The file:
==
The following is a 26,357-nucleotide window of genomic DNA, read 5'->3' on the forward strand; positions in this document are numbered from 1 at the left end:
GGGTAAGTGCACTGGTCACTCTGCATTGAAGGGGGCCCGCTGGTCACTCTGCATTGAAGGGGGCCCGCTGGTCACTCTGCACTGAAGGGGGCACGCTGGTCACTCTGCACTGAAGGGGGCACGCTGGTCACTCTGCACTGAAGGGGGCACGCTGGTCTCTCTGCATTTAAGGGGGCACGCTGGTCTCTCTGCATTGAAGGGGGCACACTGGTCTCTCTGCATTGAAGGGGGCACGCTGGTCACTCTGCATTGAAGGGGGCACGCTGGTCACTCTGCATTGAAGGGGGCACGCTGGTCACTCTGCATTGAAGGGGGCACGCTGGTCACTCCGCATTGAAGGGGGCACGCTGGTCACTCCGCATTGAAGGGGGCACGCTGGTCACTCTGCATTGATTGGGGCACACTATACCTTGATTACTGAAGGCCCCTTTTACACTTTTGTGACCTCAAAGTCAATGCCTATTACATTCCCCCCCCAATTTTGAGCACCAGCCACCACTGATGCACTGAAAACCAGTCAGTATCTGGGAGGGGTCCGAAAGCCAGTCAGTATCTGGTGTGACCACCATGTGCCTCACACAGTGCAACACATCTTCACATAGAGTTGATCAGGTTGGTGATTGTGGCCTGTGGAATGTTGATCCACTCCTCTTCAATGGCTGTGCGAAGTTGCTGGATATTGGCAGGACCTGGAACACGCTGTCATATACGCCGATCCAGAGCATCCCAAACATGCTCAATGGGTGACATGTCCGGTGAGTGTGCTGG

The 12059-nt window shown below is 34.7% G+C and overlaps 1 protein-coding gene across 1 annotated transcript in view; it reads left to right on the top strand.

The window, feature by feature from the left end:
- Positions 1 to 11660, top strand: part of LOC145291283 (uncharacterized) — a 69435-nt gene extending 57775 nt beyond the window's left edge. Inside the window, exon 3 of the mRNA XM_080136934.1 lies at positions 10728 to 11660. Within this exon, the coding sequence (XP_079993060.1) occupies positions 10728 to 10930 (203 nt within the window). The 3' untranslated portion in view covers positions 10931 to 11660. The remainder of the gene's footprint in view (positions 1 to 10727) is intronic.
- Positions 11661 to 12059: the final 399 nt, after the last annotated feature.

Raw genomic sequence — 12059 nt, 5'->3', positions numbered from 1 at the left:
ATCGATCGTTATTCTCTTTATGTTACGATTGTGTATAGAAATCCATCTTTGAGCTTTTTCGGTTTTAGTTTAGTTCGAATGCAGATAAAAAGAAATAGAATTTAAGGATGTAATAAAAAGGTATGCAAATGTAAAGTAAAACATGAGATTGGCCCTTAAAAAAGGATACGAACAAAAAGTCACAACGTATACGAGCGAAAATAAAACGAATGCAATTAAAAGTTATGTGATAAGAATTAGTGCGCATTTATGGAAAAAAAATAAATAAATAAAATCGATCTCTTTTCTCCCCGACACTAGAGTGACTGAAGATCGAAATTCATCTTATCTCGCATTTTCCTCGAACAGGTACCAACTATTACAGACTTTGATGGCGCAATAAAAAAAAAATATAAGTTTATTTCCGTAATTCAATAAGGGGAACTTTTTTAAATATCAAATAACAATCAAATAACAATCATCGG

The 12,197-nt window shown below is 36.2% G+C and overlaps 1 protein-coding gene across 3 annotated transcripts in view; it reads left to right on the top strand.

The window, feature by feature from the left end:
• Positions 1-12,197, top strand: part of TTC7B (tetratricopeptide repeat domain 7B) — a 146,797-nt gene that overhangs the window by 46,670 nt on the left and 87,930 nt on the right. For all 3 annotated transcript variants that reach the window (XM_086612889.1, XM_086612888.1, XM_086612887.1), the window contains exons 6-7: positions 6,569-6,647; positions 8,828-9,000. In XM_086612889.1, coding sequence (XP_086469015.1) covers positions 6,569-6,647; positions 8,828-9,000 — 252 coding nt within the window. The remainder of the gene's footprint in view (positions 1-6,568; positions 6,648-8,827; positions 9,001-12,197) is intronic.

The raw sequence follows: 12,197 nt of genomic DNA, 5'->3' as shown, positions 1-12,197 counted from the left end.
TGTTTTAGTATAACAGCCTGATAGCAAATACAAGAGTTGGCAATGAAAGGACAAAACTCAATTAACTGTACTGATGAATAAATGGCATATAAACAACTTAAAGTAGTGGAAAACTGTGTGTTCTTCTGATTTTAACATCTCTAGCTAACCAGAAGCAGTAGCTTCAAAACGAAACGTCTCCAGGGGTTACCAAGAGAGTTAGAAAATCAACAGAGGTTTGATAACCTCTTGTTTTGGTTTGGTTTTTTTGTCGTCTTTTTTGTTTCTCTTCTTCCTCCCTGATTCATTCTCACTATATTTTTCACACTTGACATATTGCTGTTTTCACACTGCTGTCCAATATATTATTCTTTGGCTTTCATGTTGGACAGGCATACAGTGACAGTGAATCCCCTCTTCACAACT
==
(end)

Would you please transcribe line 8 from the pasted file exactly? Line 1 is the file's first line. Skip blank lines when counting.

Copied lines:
ATCGATCGTTATTCTCTTTATGTTACGATTGTGTATAGAAATCCATCTTTGAGCTTTTTCGGTTTTAGTTTAGTTCGAATGCAGATAAAAAGAAATAGAATTTAAGGATGTAATAAAAAGGTATGCAAATGTAAAGTAAAACATGAGATTGGCCCTTAAAAAAGGATACGAACAAAAAGTCACAACGTATACGAGCGAAAATAAAACGAATGCAATTAAAAGTTATGTGATAAGAATTAGTGCGCATTTATGGAAAAAAAATAAATAAATAAAATCGATCTCTTTTCTCCCCGACACTAGAGTGACTGAAGATCGAAATTCATCTTATCTCGCATTTTCCTCGAACAGGTACCAACTATTACAGACTTTGATGGCGCAATAAAAAAAAAATATAAGTTTATTTCCGTAATTCAATAAGGGGAACTTTTTTAAATATCAAATAACAATCAAATAACAATCATCGG